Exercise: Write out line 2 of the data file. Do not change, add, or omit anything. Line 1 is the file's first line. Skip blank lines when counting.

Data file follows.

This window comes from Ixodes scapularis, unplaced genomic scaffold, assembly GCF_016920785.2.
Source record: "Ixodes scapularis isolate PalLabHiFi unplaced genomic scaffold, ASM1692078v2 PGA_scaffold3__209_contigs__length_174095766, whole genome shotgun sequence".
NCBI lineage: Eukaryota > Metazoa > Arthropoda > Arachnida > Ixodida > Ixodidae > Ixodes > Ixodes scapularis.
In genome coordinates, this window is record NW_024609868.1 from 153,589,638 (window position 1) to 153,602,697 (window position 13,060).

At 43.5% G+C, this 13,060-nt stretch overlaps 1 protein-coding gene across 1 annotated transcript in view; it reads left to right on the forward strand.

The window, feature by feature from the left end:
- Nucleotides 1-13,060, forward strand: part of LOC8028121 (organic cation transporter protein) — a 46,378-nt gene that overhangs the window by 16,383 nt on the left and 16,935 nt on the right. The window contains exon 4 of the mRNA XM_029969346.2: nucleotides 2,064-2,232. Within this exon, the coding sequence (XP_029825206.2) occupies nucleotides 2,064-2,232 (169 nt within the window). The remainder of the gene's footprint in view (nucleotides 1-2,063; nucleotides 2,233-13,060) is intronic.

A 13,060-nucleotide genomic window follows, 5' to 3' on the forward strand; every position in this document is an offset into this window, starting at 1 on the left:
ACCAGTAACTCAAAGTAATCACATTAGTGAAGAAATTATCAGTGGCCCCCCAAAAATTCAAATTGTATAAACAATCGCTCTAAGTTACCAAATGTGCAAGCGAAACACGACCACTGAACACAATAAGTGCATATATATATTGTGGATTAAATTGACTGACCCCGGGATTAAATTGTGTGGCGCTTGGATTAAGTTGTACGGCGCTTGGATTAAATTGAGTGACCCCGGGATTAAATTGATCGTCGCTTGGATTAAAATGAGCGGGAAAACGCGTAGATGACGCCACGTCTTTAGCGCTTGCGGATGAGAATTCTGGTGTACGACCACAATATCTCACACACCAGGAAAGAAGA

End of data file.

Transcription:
Source record: "Ixodes scapularis isolate PalLabHiFi unplaced genomic scaffold, ASM1692078v2 PGA_scaffold3__209_contigs__length_174095766, whole genome shotgun sequence".